The Importance of Internet Access in Africa
The Internet is a spaghetti bowl of connected ISPs, ranging from big national ISPs to smaller regional and local ISPs. These pieces of the Internet act as exchange points for traffic. Internet Exchange Points (IXPs) can be housed in formal buildings, racks, or larger floor space. These providers are often former telephone companies. In the 1980s, IXPs were incorporated into public infrastructure. Internet users can connect their computers to one another to perform tasks.
The internet is a great tool for socializing and connecting with others. E-mail has helped people connect with each other in a way that was previously impossible. The internet also allowed people to connect with each other through social media sites. With so many possibilities, it’s no wonder that so many people use the Internet to share music, movies, and other works. There are both free and fee-based services for all kinds of entertainment, from e-books to movies.
With the rise of social media, consumers have gained greater control over marketing and distribution. They can also review products, influencing retail trade and the economy. The Internet is one of the key factors driving the economy today, and it can foster growth and competitiveness in macroeconomic frameworks. While e-commerce is still in its infancy, it’s proving to be a major force in our economy. Our society is increasingly dependent on the Internet, and we are no longer passive recipients of information.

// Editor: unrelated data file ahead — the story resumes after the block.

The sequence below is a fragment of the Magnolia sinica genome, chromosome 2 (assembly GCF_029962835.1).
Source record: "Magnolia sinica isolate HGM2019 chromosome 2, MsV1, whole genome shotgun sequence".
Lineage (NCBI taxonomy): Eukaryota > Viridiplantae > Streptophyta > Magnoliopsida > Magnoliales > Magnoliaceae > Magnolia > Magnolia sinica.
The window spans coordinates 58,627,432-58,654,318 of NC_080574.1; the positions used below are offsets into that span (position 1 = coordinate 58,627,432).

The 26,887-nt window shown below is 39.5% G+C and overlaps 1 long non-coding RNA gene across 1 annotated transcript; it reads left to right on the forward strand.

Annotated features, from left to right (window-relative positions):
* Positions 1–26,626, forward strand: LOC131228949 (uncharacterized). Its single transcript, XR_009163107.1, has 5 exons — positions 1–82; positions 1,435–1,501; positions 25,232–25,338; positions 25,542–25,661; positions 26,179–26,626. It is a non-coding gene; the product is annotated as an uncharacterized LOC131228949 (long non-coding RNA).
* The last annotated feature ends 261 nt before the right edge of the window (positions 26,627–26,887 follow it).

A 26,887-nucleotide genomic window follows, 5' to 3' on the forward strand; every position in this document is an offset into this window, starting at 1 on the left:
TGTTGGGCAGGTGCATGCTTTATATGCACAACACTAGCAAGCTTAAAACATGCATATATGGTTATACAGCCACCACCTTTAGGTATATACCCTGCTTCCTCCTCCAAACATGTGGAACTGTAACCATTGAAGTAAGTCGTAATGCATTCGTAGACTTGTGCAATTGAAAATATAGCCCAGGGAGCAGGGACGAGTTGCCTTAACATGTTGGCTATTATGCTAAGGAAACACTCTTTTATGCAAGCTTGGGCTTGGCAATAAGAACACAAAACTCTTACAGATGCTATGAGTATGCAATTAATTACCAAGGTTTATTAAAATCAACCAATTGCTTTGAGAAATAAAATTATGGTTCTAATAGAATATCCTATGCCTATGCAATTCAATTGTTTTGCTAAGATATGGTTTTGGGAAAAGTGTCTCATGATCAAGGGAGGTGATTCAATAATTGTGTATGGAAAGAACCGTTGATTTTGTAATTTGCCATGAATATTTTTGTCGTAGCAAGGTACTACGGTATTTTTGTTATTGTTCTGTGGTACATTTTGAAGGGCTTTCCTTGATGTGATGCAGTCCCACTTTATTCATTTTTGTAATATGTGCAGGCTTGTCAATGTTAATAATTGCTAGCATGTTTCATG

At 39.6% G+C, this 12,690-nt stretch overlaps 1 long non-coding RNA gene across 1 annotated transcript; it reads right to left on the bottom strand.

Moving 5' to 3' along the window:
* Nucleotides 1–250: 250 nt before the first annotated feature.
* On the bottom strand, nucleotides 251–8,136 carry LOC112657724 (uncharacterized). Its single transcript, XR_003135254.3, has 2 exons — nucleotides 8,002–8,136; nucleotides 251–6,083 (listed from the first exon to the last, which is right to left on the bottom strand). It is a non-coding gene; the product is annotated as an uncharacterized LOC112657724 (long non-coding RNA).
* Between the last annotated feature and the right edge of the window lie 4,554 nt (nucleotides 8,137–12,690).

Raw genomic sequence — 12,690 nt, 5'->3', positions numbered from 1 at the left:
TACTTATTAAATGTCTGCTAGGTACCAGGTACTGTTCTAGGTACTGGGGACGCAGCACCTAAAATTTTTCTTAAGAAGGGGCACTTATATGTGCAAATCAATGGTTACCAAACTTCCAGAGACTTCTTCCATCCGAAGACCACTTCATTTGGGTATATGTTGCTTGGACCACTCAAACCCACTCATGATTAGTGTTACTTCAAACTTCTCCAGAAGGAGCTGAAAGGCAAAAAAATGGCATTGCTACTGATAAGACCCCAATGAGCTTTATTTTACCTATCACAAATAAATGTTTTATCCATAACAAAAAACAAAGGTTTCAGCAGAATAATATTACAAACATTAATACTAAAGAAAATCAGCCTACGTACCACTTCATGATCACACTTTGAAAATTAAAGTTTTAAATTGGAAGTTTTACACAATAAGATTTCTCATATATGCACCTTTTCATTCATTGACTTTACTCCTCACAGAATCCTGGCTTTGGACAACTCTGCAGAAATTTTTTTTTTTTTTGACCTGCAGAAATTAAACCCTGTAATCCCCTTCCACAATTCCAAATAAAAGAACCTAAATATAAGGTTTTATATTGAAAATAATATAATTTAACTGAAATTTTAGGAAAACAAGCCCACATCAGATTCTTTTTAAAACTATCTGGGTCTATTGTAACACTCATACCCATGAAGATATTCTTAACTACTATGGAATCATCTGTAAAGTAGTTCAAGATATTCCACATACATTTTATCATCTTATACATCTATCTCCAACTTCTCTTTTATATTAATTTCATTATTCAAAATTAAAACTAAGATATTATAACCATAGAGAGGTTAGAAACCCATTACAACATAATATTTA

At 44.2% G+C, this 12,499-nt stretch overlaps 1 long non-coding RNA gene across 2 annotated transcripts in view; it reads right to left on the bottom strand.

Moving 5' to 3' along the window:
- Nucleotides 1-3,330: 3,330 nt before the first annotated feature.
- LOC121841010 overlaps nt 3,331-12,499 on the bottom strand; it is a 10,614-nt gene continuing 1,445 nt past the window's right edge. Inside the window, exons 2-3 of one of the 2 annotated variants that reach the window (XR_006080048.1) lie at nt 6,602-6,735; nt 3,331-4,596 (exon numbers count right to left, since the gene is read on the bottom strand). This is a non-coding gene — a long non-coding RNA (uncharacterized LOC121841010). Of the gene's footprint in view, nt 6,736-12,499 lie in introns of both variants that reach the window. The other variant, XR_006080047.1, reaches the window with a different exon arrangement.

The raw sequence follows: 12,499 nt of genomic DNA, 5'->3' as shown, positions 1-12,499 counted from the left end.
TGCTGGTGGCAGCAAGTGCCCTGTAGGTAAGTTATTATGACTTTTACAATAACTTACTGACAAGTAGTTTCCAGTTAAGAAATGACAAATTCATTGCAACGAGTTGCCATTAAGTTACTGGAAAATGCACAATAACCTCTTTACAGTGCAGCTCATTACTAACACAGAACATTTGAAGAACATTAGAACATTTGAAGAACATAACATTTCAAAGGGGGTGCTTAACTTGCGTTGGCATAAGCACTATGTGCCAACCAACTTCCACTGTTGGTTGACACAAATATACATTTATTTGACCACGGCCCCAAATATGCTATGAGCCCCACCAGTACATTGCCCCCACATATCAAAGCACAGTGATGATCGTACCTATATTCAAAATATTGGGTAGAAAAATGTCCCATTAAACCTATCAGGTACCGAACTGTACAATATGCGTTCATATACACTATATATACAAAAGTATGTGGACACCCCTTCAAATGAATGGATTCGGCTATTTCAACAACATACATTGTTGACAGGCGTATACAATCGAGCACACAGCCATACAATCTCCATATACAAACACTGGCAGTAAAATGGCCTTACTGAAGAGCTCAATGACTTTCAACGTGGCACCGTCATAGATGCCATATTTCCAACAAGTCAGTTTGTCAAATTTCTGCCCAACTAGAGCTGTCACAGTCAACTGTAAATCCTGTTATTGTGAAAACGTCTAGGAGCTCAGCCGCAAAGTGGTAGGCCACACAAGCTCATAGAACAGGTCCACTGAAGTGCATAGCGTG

Internet access has become commonplace in urban areas of certain African countries. Some countries like South Africa and Morocco have more than 50% of their citizens online. Other parts of the continent are fast connecting. The growth in internet access is largely driven by mobile phone use. Mobile broadband costs have decreased 50% in three years. But internet access is far from widespread in rural areas. Tanzania, Uganda, and Sudan are just three of the African countries with low internet penetration. Guinea has only seven to ten percent of its population with no access to the web.
Although the Internet is technically accessible to all people, its availability and affordability depends on the accessibility of the device. Many companies control websites, passwords, software, and content. Several national ISPs treat regional ISPs as just another customer and have peering arrangements with smaller ones. However, these relationships are not always a good thing. This is because the latter can be shut out of a regional ISP if they do not have sufficient funds.
According to the International Telecommunication Union, 89% of the global population is online, according to the World Wide Web Statistics. The remaining nine percent of the population is unconnected. Those who are offline are usually older, less educated, and more rural. Despite the high rate of Internet usage, the West is not the only region advancing in the digital age. China’s internet population is now over 800 million people. And the number of unconnected people is only increasing. In other regions, such as India, only 60 percent of the population is offline.